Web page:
A 17-Year-Old's Vaping Habit Completely Blocks His Lungs; Now He's Fighting For His Life

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Who Is Tryston Zohfeld? New Details On Texas Teen Whose Vaping Habit Blocked His Lungs, Almost Killed Him

One day, 17-year-old Tryston Zohfeld was a typical teen. The next, he was fighting for his life. On July 26, Zohfeld's seemingly healthy lungs failed him. Zohfeld told WFAA: “I woke up just throwing up everywhere, and my heart was beating out of my chest going 100 miles an hour." His family rushed him to the hospital in Fort Worth, Texas. He was admitted to the ICU and put in a medically-induced coma as his condition deteriorated rapidly. Doctors raced to figure out what was wrong with Tryston so they could save his life. As it turns out, the vaping habit he had caused his lungs to completely shut down. Who is Tryston Zohfeld?

1. He was on a ventilator for 10 days

Tryston was rushed to Cook Children's Hospital and hooked up to an oscillatory ventilator, which breathed for him and kept him alive. He was on the ventilator for 10 days. Matt Zohfeld, Tryston's father told the local ABC affiliate: “The day they intubated him was the worst day of my life. We walked into this hospital very naive about what we were dealing with. We had no idea if he was going to make it through or not. That was very difficult to come to terms with.”

2. His parents didn't know he even vaped

Doctors ran tests for a number of diseases, including pneumonia. All the tests came back negative. X-rays showed his lungs were completely blocked. Doctors eliminated possible diseases one by one but couldn't figure out what was wrong with Tryston. Finally, a family member told doctors that Tryston had been regularly vaping since he was in 8th grade. His parents had no idea.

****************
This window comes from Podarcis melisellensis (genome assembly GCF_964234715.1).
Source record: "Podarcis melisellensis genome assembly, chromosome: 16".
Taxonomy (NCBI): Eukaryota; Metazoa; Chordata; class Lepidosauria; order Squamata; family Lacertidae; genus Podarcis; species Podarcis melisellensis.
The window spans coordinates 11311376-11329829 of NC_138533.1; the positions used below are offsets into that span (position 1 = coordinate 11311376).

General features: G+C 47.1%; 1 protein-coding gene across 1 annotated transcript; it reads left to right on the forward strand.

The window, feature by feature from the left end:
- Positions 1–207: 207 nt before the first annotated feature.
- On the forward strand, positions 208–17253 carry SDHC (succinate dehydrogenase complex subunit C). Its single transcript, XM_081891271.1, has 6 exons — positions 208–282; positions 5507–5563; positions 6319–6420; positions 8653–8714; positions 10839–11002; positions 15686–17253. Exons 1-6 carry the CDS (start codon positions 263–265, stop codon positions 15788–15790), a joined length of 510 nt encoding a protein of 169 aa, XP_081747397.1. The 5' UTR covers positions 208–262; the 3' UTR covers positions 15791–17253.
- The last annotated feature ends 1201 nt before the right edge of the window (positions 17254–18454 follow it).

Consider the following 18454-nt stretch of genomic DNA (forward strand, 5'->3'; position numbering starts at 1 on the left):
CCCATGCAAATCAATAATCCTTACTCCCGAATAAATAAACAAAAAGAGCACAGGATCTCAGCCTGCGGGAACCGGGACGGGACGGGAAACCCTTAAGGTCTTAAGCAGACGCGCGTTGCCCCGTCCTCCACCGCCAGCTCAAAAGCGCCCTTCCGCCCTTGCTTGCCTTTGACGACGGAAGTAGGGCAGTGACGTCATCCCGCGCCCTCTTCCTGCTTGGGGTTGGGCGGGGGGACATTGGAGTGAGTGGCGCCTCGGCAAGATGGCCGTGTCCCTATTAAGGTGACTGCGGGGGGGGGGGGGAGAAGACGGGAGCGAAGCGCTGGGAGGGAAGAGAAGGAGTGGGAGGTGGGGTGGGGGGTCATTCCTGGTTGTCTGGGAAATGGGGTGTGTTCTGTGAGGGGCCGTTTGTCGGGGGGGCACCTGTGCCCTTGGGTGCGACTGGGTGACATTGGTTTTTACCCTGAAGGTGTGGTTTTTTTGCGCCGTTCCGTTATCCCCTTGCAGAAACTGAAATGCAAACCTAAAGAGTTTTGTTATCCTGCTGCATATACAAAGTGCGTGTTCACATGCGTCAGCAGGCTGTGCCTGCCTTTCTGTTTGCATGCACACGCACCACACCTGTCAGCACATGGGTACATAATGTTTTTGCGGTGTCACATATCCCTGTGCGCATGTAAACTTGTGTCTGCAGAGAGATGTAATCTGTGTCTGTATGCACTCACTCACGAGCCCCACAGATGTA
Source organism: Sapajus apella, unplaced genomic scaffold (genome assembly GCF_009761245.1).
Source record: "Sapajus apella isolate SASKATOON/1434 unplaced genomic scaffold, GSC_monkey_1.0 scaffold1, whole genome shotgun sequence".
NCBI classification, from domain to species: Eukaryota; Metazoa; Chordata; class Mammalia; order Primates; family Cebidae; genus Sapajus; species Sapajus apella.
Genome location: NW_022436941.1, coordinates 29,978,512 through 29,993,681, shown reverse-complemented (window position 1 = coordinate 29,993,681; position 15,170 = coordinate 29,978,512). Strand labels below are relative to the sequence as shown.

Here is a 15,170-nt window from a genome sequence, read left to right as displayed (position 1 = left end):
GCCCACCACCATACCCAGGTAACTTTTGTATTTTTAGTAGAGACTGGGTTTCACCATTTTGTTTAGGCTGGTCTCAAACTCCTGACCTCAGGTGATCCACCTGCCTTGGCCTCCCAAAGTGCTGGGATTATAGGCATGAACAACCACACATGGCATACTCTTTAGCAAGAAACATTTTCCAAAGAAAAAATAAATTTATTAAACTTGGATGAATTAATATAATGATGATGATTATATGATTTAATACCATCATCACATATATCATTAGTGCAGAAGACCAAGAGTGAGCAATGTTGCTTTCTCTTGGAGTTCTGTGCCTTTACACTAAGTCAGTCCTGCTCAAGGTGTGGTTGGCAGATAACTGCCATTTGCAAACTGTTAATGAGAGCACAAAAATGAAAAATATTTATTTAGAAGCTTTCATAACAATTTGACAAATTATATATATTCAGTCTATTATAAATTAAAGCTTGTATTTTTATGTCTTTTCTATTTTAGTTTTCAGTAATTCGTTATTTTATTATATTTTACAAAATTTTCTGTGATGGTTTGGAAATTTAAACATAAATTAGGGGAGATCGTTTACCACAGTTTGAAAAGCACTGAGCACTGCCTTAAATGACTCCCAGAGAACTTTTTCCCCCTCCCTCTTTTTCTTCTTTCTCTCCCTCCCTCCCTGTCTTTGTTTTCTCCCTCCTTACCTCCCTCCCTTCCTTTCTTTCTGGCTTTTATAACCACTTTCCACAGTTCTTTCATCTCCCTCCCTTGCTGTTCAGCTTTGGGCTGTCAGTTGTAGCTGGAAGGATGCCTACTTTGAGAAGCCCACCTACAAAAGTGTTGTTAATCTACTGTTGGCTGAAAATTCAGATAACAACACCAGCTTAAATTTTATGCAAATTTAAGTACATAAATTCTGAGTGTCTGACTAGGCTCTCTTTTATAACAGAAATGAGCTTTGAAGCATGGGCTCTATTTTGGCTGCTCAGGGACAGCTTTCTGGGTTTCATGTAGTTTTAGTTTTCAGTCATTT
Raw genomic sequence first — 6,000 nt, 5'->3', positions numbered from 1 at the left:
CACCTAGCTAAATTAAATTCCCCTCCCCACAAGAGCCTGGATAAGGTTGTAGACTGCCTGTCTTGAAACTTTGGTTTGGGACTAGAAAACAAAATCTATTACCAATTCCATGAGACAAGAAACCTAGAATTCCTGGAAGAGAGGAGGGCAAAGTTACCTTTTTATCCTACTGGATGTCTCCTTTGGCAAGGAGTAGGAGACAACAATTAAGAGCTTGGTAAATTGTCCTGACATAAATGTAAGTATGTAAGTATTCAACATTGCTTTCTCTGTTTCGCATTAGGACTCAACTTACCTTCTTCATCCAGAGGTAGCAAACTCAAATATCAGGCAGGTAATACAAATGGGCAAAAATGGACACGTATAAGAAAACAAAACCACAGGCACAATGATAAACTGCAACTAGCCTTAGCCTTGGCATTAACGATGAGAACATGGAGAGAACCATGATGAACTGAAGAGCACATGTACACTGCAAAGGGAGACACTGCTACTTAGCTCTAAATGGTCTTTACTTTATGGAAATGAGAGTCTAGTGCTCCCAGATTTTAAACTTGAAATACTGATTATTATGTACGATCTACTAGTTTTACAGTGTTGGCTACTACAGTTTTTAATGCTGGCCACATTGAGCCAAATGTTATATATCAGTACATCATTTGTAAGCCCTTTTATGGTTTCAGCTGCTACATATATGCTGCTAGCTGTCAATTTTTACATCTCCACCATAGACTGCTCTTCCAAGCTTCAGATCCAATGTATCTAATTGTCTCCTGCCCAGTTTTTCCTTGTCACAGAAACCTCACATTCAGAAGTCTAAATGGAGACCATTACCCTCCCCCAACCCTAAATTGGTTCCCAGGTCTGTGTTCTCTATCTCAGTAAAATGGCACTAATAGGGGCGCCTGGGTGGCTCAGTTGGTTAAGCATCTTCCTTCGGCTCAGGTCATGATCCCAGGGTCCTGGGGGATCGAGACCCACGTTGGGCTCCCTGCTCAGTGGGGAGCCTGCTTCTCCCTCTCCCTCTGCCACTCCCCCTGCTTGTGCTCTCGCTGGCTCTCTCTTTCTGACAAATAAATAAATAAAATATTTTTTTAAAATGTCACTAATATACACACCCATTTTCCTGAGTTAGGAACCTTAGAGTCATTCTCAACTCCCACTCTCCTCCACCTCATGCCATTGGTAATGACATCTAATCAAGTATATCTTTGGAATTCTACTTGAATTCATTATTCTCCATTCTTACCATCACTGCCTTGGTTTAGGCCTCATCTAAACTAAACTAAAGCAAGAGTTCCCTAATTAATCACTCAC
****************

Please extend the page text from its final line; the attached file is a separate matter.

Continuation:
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3. His lungs are scarred for life

The chemicals Tryston inhaled from the vape pen caused his lungs to inflame to a point where they could no longer exchange oxygen and carbon dioxide. His lungs are scarred for life.

4. He isn't the only one

The U.S. Centers for Disease Control and Prevention is currently investigating 153 cases of severe lung disease they believe are linked to vaping. Even scarier, these 153 cases are all from the time period between June 28 and August 20. The U.S. Food and Drug Administration is investigating 127 cases of seizures and other neurological conditions they believe are linked to e-cigarettes. 

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5. 18 days in the hospital

Tyston was released from the hospital after 18 days. Doctors told him it could take up to two years to feel like himself again. He requires extensive rehab and physical therapy. He and all of his friends have thrown out their vape pens. He plans to share his story to try and get the word out about the serious dangers of vaping. Tryston told WFAA: “I was definitely given a second chance, and as soon as I woke up from that coma I knew what I wanted to do. This is really what could happen and it’s not something to look over. They’re not as safe as you think.”

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6. Vape-related death

Just last week, an Illinois resident who was a habitual vaper was hospitalized with severe respiratory illness and died. This is believed to be the first vaping-related death in the U.S.

Amy Lamare is a Los Angeles based writer and editor covering entertainment, pop culture, beauty, fashion, fitness, technology, and the intersection of technology, business, and philanthropy. You can find her on Instagram and Facebook.